2019-20 Events

Peter Amah and Dylan Medina
School of New and Continuing Studies 

Thursday, February 27
12:15-1:30 pm

Lunch at 12:15pm
Presentation begins at 12:30pm
Hunthausen 100
Light lunch provided
please RSVP to ictc@seattleu.edu 
by Monday, Feb. 24

The research team investigated the various ways that XR (virtual reality) technologies can be incorporated into the online educational experience at a Jesuit Institution.

Sharon A. Suh, PhD
Professor, Theology & Religious Studies

Monday, February 24
12:00-1:30 pm

Lunch at 12:15pm
Presentation begins at 12:30pm
CHDN 145
Light lunch provided
please RSVP to ictc@seattleu.edu 
by Wednesday, Feb. 19

Dr. Suh will discuss her recently completed project Finding Safety in the Body: Trauma-Informed Mindfulness Practice that examines trauma-informed mindfulness practice for survivors of trauma with a particular emphasis on embodied difference or the whole person. While trauma-informed mindfulness addresses multiple manifestations and symptoms associated with individual experiences of sexual abuse, child abuse, domestic violence, and trauma associated with large scale events such as war and natural disaster, there is scant discussion, analysis, and resource directed toward healing and resilience from an intersectional perspective. Mindfulness and contemplative practices for healing trauma often overlook the very fact of intersectionality -- Suh argues in an upcoming article that careful attention is required to offer survivors healing modalities that attend to their intersectional lives.

 

 Flyer for Faculty Fellowship presentation on Tuesday, January 28th. Natalie Cisnero will present on The

Natalie Cisneros, Associate Professor, Philosophy

The "Illegal Alien": A Genealogical and Intersectional Approach

Dr. Cisneros will discuss her recently completed project The “Illegal Alien”: A Genealogical and Intersectional Approach, which introduces a new approach to social justice concerns surrounding migration and immigration by exploring the implications of “illegal alien” subjectivity for philosophy as well as for theoretical accounts of race and racism in the United States.

Tuesday, January 28
12:15-1:30 pm

Lunch at 12:15pm
Presentation begins at 12:30pm
Hunthausen 100
Light lunch provided
please RSVP to ictc@seattleu.edu 
by Thursday, Jan. 23.

Maintaining a Commitment to Social Justice: Labor conditions for school psychologists Faculty Fellow Presentation on January 30th with headshots of Gregory Moy, Jason Parkin, and Ashli Tyre

 

Maintaining a Commitment to Social Justice:
Labor conditions for school psychologists

The research team examined school psychologists’ perceptions of their labor conditions and how they impact their ability to work for social justice. In this presentation, they aim to contextualize the research questions and share themes that emerged from the responses we collected. There will be a discussion of the findings and its implications for school psychology training and research.

Gregory MoyJason Parkin and Ashli Tyre
College of Education - School Psychology

Thursday, January 30
12:15-1:30 pm

Lunch at 12:15pm
Presentation begins at 12:30pm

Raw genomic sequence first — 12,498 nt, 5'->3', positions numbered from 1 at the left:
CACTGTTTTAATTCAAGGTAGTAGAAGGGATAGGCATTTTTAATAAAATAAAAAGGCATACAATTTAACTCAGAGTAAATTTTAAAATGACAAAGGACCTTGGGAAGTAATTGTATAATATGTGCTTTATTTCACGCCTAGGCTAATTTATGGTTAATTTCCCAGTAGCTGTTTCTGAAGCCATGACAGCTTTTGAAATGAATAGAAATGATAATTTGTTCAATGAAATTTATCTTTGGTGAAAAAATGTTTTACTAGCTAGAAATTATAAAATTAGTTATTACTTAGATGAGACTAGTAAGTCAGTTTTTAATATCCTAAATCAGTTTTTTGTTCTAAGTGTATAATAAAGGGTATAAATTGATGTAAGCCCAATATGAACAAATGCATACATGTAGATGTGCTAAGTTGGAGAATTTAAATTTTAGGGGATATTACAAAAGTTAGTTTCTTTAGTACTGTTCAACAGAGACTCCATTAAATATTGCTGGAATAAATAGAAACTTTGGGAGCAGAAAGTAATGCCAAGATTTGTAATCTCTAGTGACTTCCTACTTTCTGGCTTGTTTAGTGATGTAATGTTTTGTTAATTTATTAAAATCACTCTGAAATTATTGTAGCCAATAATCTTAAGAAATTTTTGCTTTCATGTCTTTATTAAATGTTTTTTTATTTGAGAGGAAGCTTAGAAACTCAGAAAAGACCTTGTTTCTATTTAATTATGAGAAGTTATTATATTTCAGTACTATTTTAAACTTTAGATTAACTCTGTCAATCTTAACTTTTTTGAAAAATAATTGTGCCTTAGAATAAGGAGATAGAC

Student Center 210
Light lunch provided
please RSVP to ictc@seattleu.edu 
by Monday, Jan. 27

 

 

Interreligious Dialogue Initiative Lecture Series Presents

Zen and Morning Star

With Robert Kennedy, SJ 

Robert Kennedy is one of three Jesuits in the world who answer to the titles “Father” and “Roshi” or venerable Zen teacher. He is not only a Jesuit priest and Zen master, but also a psychotherapist and former professor of theology at St Peter’s College in New Jersey. He is a representative of the Institute for Spiritual Consciousness in Politics at the United Nations. He is the author of Zen Spirit, Christian Spirit and Zen Gifts to Christians.

Date: Thursday, January 23 
New Location: Pigott Auditorium 
Time: 4:00pm

 

 

 

"Laboring Toward the City of God: Catholicism and the Shaping of the NYC Labor Movement, 1870-1920”

Patrick McGrath, Hong Kong University

Tuesday, January 14 12:30-1:45pm, Harding 143

Light lunch provided, please RSVP to ICTC@seattleu.edu

In the 1880s Irish-Catholics stood at the vanguard of the New York City’s labor movement.  Irish-Catholic leaders held key positions in the city’s craft unions, dominated the ascendant Knights of Labor, and fused support for the labor movement with the political struggle for an independent Ireland. In 1886 Irish-Catholic voters came out in droves to support Henry George, the radical economist, as candidate for mayor of New York City—an episode that vexed the city’s political and financial elite. By the onset of the First World War, however, the city’s Irish-Catholics had all but relinquished their radical politics, embracing instead a steadfast conservatism that regarded “socialists” and “anarchists” as threats to the moral order of God, country, and family. This talk examines the roots of this ideological shift in New York’s Irish-Catholic community and explores how the increasingly secular and internationalist currents within working-class New York reshaped Catholics’ relationship to organized labor and in the process transformed the city’s ethnic-based political culture.

Dr. McGrath is an historian of immigration, ethnicity, and religion in the United States. His scholarship spans the history of class, labor, religion and immigration in the nineteenth-century US. His forthcoming book manuscript is entitled “Catholics Incorporated: Class, Power and the Politics of Assimilation in Nineteenth Century America.” Dr. McGrath also has an interest in the global Irish diaspora. His research has been supported by the American Conference of Irish Studies and the Cushwa Center at the University of Notre Dame. He currently teaches US History at Hong Kong University. He received his PhD from Rutgers, The State University of New Jersey. 

Crossroad in the Country

Interreligious Dialogue Initiative Lecture Series Presents

The Crossroads Matrix:  Spirituality, Cosmopolitanism and Black Subjectivity in Fela! On Broadway and Marvel’s Black Panther